Mike McKay's Blog
Thursday, February 19th, 2015 by Mike McKay
February 19, 2015: The 101 Number One Song of the Day was the product of a band from Scotland who were raised on a steady diet of sweet Memphis soul and the sounds of Motown.
They were formed in Glasgow and got their big break opening for Eric Clapton during his comeback concert in London in 1973. Not long after they embarked on a no fills tour of America using second hand equipment borrowed from the Who. They scored a number one song during this week in 1975. It’s the Average White Band and Pick Up the Pieces.
Wednesday, February 18th, 2015 by Mike McKay
February 18, 2015: The 101 number one song of the day got its beginning because of idol worship – it certainly wasn’t because of talent.
The song’s producer, Snuff Garrett said he had two idols growing up: one was Roy Rogers and the other was the father of the man you’re about to hear. The elder man later became Garrett’s neighbor and when the son formed a band he was asked to listen to them and see if they might produce a record together. Garrett remembers thinking that the kid wasn’t a very good singer but maybe, with the help of the father promoting the record, it could be a hit. So, once in the studio, he began mixing him with other singers and when he got through, he said he sounded like Mario Lanza. That may be a slight exaggeration but that song did reach number one this week in February, 1965 for the son of Jerry Lewis. Here’s Gary Lewis and the Playboys (This Diamond Ring)
Tuesday, February 17th, 2015 by Mike McKay
February 17, 2015: The 101 Number One song of the day was written by Bruce Springsteen and originally appeared on his debut album “Greetings From Asbury Park.” But it wasn’t the Boss who made it famous.
He did release it as a single but it bombed. It was then recorded by a new band fronted by a keyboard player who had several hits in the 60s but in the 70s he fell on some hard times, musically speaking. But when his new group recorded Bruce’s song he was back on top. It was number one in America on February 17th, 1977 – for Manfred Mann’s Earth Band – “Blinded by the Light”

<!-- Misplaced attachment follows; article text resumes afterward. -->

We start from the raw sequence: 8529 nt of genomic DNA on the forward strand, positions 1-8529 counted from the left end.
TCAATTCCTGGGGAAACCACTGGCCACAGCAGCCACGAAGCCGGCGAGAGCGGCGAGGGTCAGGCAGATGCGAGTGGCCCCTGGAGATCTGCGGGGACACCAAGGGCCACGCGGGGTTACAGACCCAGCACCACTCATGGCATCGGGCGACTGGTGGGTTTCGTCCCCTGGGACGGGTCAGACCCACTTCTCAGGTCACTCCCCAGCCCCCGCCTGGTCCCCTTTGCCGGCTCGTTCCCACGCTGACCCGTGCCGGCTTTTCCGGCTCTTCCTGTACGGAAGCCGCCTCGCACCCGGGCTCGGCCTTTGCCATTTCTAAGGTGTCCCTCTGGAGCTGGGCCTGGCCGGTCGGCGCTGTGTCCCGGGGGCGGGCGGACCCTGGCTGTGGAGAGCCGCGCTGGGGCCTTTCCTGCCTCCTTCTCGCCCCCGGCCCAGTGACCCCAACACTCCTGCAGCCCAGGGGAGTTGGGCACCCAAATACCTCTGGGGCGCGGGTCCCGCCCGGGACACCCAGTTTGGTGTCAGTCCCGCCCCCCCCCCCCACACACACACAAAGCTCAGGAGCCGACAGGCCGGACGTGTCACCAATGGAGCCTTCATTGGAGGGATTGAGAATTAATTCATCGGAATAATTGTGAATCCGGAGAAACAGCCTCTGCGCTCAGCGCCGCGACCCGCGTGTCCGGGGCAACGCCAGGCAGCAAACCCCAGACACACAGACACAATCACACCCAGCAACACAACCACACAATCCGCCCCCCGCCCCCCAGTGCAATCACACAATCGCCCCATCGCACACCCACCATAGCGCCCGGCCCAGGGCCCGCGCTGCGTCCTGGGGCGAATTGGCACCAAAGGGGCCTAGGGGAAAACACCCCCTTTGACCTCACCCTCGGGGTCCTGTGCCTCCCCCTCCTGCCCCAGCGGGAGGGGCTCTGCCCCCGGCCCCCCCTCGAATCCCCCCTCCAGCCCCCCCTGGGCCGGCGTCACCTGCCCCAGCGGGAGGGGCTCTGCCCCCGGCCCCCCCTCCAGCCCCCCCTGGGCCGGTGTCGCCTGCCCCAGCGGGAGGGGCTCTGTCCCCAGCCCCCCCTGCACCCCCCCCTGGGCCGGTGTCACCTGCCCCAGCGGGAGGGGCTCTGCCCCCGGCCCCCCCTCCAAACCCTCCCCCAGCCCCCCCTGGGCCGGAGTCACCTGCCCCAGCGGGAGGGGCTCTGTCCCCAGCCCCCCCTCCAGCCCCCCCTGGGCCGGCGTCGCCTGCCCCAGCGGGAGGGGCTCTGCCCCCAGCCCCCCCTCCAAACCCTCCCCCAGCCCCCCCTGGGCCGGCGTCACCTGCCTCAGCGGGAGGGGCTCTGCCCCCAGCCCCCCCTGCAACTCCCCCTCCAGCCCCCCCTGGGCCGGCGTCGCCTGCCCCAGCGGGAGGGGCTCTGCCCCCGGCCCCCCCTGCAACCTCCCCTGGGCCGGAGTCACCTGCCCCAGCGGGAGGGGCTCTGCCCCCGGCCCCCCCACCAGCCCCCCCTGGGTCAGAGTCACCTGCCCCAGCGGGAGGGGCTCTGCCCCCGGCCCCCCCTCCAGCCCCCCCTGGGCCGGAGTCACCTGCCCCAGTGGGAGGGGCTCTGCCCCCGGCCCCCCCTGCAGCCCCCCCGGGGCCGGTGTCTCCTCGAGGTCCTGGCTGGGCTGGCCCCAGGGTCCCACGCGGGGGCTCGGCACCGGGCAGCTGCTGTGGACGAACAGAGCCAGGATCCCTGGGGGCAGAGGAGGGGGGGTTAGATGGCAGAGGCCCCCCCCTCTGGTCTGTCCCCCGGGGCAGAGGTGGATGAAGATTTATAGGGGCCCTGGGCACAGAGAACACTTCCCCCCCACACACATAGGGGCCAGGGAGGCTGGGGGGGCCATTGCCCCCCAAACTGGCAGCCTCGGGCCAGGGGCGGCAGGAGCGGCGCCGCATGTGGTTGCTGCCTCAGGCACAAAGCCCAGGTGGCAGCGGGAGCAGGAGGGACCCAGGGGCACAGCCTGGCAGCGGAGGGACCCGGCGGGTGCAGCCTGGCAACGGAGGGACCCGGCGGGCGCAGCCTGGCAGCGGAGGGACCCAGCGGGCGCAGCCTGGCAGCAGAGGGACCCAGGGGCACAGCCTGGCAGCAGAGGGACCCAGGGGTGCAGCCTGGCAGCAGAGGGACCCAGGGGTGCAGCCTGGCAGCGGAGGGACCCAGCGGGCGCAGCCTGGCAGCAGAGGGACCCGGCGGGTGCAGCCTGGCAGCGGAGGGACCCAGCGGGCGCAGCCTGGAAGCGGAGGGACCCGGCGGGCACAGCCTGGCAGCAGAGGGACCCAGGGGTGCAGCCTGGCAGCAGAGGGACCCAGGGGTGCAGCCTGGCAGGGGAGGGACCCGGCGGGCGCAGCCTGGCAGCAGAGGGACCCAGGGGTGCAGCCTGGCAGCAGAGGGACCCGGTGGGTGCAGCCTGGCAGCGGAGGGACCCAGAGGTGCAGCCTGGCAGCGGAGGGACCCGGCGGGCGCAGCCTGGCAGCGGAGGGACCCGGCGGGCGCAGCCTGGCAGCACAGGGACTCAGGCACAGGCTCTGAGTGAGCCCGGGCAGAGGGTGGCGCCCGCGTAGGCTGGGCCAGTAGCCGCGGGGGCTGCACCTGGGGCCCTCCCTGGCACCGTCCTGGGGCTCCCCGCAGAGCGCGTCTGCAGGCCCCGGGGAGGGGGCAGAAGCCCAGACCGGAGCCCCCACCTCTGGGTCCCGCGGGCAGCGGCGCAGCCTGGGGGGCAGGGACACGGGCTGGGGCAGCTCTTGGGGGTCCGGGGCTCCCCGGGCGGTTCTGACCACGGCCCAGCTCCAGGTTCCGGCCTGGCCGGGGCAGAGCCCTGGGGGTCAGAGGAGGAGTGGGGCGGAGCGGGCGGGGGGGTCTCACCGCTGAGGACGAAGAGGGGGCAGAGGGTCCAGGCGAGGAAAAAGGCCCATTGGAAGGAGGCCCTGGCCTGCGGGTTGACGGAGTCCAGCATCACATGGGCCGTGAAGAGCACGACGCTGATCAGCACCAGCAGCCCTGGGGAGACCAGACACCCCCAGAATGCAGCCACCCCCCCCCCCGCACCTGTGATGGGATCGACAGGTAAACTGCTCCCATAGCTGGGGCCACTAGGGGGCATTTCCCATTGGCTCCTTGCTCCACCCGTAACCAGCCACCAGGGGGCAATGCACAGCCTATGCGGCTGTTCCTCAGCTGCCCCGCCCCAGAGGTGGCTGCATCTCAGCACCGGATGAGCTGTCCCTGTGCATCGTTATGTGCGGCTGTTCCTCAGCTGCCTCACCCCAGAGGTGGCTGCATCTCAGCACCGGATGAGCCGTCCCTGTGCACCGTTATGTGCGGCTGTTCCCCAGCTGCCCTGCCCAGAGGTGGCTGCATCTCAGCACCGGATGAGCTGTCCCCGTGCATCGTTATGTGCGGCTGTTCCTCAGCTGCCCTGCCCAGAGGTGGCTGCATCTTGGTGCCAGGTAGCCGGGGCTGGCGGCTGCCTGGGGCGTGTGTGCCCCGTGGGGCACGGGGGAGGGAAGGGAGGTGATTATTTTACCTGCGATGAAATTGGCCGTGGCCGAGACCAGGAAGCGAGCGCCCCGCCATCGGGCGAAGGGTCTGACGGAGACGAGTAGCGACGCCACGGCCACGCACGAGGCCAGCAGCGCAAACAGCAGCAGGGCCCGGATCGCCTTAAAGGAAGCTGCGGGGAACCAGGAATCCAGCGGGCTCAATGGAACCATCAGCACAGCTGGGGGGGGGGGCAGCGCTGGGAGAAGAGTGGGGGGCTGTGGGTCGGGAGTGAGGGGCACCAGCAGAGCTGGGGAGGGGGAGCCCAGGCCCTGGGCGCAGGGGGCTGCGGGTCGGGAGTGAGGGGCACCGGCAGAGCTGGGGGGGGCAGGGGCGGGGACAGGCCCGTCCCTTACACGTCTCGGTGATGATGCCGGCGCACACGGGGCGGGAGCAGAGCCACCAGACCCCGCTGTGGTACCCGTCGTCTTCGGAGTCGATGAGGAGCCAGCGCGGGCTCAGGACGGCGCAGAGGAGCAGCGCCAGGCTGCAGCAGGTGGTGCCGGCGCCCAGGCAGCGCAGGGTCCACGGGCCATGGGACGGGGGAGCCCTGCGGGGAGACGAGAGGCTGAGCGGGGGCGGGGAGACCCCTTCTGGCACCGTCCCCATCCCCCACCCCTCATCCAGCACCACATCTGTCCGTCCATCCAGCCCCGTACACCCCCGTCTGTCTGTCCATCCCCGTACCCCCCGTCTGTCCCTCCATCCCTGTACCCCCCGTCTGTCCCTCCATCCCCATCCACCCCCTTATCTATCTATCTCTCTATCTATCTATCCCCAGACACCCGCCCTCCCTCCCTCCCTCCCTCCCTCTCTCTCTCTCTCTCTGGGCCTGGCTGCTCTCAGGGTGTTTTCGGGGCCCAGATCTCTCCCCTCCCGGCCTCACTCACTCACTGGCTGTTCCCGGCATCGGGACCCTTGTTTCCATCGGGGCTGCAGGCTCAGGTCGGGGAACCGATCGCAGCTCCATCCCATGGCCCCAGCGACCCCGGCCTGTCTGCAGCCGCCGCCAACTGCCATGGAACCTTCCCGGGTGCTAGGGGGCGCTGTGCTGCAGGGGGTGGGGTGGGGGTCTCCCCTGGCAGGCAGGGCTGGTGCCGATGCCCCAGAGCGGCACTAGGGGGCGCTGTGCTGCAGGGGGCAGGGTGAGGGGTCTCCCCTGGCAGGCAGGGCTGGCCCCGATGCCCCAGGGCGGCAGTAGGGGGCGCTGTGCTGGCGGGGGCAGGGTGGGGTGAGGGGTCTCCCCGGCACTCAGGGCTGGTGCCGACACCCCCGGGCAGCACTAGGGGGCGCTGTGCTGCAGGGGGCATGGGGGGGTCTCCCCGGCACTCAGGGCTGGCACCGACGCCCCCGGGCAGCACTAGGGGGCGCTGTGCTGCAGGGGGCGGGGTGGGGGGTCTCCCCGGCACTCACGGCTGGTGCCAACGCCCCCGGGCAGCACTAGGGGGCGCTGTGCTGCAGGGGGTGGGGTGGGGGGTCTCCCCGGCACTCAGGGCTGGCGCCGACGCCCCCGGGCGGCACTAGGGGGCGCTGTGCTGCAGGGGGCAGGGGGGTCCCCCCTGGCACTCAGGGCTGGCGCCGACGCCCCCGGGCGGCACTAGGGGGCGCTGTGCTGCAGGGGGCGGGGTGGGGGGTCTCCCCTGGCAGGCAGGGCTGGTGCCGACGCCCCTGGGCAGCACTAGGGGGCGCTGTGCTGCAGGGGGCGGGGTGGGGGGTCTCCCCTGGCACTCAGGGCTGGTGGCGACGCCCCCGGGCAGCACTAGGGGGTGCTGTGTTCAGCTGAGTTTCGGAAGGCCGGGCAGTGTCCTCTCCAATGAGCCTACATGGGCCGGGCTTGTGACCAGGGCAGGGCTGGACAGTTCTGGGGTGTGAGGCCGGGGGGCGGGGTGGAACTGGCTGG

Friday, February 13th, 2015 by Mike McKay
February 13, 2015: The 101 number one song of the day was written, produced and recorded by a former San Francisco Disc Jockey who found himself torn between the positive and the negative and the resulting conflict is taking its toll to the day.
His name is Sylvester Stewart and he was among the many young artists first immortalized at Woodstock. His natural optimism and simple upbeat messages in his music reinforced the youth of all races. But he also was constantly being pressured by certain groups who tried to enlist him as a spokesman for their own negative propaganda. The squeeze took its toll and the one time workaholic became an alcoholic and he spiraled downward into a drug induced pit which led him to show up for concerts hours late, if he showed up at all. Eventually, he became a recluse. But on February 13, 1970 he was riding high – on the charts when his most recent release arrived on top of Billboard’s Hot 100 – Sly and the Family Stone – Thank You for Lettin’ Me Be Myself)
Thursday, February 12th, 2015 by Mike McKay
February 12, 2015: The 101 number one song of the day stayed on top of the charts for 4 weeks so the fans loved it but the critics hated it calling it, among other things, an unforgiveable transgression.
One wrote of the writer/performer, “Rarely has anyone betrayed his talent so completely.” He had an impressive string of rock and roll hits but this one was different. It was – disco! But it was number one in America on February 12th, 1979. It was also number one in ten other countries for Rod Stewart – Da Ya Think I’m Sexy?
Wednesday, February 11th, 2015 by Mike McKay
February 11, 2015: The 101 # 1 Song of the Day was recorded by a band that was asked to play Woodstock but said no because, they thought, who needs 3 days in the mud? If they had played in that legendary event, it might not have taken them 13 more years to get a number one song.